- Kali On ARM
- Gem PDA
- Raspberry Pi - Full Disk Encryption
- Raspberry Pi
- Acer Tegra Chromebook 13"
- ASUS Chromebook Flip
- BeagleBone Black
- Cubieboard 2
- HP Chromebook
- ODROID U2
- Raspberry Pi - Disk Encryption
- Raspberry Pi 2
- Samsung ChromeBook
- Samsung Chromebook 2
- USB Armory
- Utilite Pro
- Kali NetHunter Documentation
- NetHunter Rootless
- Installing NetHunter
- Installing NetHunter On the Gemini PDA
- NetHunter Components
- NetHunter Home Screen
- NetHunter Chroot Manager
- NetHunter KeX Manager
- NetHunter USB-Arsenal
- NetHunter BadUSB Attack
- NetHunter Application - Terminal
- NetHunter Custom Commands
- NetHunter DuckHunter Attacks
- NetHunter HID Keyboard Attacks
- NetHunter Kali Services
- NetHunter MAC Changer
- NetHunter MANA Evil Access Point
- NetHunter Man In The Middle Framework
- NetHunter Metasploit Payload Generator
- NetHunter Nmap Scan
- NetHunter Exploit Database SearchSploit
- Wireless Cards and NetHunter
- Building a New Device File
- Building NetHunter
- Porting NetHunter to New Devices
- Testing Checklist
- Patching the Kernel
- Configuring the Kernel - General
- Configuring the Kernel - Network
- Configuring the Kernel - Wifi
- Configuring the Kernel - SDR
- Configuring the Kernel - USB
- General Use
- Kali Network Repositories (/etc/apt/sources.list)
- HiDPI (High Dots Per Inch) Display
- Install NVIDIA GPU Drivers
- Kali Linux XFCE FAQ
- Kali Linux Forensics Mode
- Kali Linux Metapackages
- Configuring Yubikeys for SSH Authentication
- Packages That Behave Differently With Non-root
- Setting up RDP with Xfce
- Kali In The Browser (Guacamole)
- Kali In The Browser (noVNC)
- All about sudo
- Updating Kali
- Kali's Domains
- Kali Development
- Building Custom Kali ISOs
- Generate an Updated Kali ISO
- Live Build a Custom Kali ISO
- Public Packaging
- Setting Up A System For Packaging
- ARM Cross-Compilation
- Custom Beaglebone Black Image
- Custom Chromebook Image
- Custom CuBox Image
- Custom EfikaMX Image
- Custom MK/SS808 Image
- Custom ODROID X2 U2 Image
- Custom Raspberry Pi Image
- Preparing a Kali Linux ARM chroot
- Rebuilding a Source Package
- Recompiling the Kali Linux Kernel
- Contributing run-time tests with autopkgtest
What is a branch?
A branch is an alternative version of some software, in this case of the Kali OS. Kali Linux has multiple branches which allows for users to decide how up to date their packages will be. Kali Linux is similar to Debian in many regards, one of which is the use of branches.
You may have multiple branches enabled at once. However, switching branches may introduce problems, as packages may be at different versions, and unavailiable or unstable in certain cases.
First are the main branches, which are the most frequently used, and the most stable. These are often seen as “safe”.
- kali-rolling is the main default branch that most should be using. It is being continuously updated, as it pulls from
kali-devafter ensuring questionable packages are stable and combining them with packages from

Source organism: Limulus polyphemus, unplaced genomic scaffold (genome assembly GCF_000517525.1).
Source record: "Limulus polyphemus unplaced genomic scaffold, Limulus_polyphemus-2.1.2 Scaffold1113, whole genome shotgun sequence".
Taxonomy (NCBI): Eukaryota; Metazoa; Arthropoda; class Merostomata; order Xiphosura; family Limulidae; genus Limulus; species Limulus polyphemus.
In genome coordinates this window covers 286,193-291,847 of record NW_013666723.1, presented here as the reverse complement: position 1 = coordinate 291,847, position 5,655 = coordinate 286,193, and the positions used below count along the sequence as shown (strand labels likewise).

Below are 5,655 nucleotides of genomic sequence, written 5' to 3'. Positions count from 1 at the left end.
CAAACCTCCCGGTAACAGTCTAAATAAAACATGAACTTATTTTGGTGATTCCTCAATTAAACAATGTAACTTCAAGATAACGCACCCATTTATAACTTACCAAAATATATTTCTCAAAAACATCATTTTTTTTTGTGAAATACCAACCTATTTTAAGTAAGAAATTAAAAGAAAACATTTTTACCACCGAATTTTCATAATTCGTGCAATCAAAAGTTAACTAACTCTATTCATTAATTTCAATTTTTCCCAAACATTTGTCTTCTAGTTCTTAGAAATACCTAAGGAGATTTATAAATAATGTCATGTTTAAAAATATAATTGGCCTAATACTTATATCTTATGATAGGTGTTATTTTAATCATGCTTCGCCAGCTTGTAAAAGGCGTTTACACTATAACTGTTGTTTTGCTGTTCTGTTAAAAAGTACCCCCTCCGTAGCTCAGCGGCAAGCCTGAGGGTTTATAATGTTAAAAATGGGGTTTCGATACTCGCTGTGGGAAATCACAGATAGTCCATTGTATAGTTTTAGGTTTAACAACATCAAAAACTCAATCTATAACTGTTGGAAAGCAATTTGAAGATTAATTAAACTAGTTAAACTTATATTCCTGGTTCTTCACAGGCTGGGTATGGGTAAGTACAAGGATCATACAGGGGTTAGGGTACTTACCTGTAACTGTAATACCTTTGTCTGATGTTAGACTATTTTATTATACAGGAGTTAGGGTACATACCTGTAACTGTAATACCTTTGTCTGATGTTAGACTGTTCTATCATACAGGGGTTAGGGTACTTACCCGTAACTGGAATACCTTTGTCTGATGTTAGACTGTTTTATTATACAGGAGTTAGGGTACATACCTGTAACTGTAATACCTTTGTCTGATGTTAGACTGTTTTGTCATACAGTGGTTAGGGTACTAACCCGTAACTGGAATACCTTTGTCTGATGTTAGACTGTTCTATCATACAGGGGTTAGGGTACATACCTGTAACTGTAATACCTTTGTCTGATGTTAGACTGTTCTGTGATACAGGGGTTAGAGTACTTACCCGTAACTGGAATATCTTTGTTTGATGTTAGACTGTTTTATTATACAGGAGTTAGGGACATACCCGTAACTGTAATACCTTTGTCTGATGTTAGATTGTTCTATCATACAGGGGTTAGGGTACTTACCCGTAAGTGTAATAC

kali-rolling-only. From time to time, a package bug may slip into here, due to bugs in
- kali-last-snapshot is a branch of Kali that can be used if users want a more standard feeling of software control. For every new release, we freeze the code and merge
kali-last-snapshot, at which point users will get all of the updates between versioned releases (i.e. 2019.3 -> 2019.4). This often is more stable, as packages are not updated (until the next release as it’s a “Point Release”) and go thought our release testing. This is the “safest” option.
Next are those that you will likely not need except in very special cases:
- kali-experimental is a staging area for work-in-progress packages.
- kali-bleeding-edge contains packages that are automatically updated from the upstream git repositories. This branch has the potential to be very unstable.
- kali-dev is the development version of Kali. It is created by combining three other branches:
debian-testing. Its mainly used for merging Debian’s updates with the changes maintained by Kali.
- kali-dev-only is the development distribution with Kali-specific packages. This branch is auto-merged into
- kali-rolling-only is a repository for packages that need to quickly reach
Branches used to assist with other branches
- kali-debian-picks contains packages cherry-picked from
debian-unstable. It is auto-merged into
- debian-testing is a mirror of Debian’s testing distribution. This is used to build
- debian-experimental and debian-unstable are partial mirrors for specific packages that we want to cherry-pick.
Below is a diagram showing the relationship between the branches.
debian-experimental -> debian-unstable -> debian-testing -> kali-dev -> kali-rolling -> kali-last-snapshot | | ^ ^ ^ | v v | | | v ---------------------------------> kali-debian-picks -| | | --> kali-bleeding-edge | | ^ kali-experimental -> kali-dev-only -----------------------------| | | | Upstream kali-rolling-only --------------------------------------------------------|
Debian has three main options:
Stable is the “safe” Debian branch. Around every two months, it is updated with a “Point Release”, which is often just security updates. Packages don’t generally get a version upgrade during this time, due to potential incompatibility and thus instability. This is the Debian equivalent of kali-last-snapshot.
Testing is the closest thing there is to a Debian “rolling” distribution, where “rolling” means that as soon as a package update is available, it’s pushed out. Kali has used this branch as a starter for kali-rolling since January 2016.
Unstable is just after Debian’s package development happens. The packages have been created, but not fully tested. Kali doesn’t have an equivalent, as it is a rolling distribution.
For more information about how Kali relates to Debian, please see our policy page on the matter.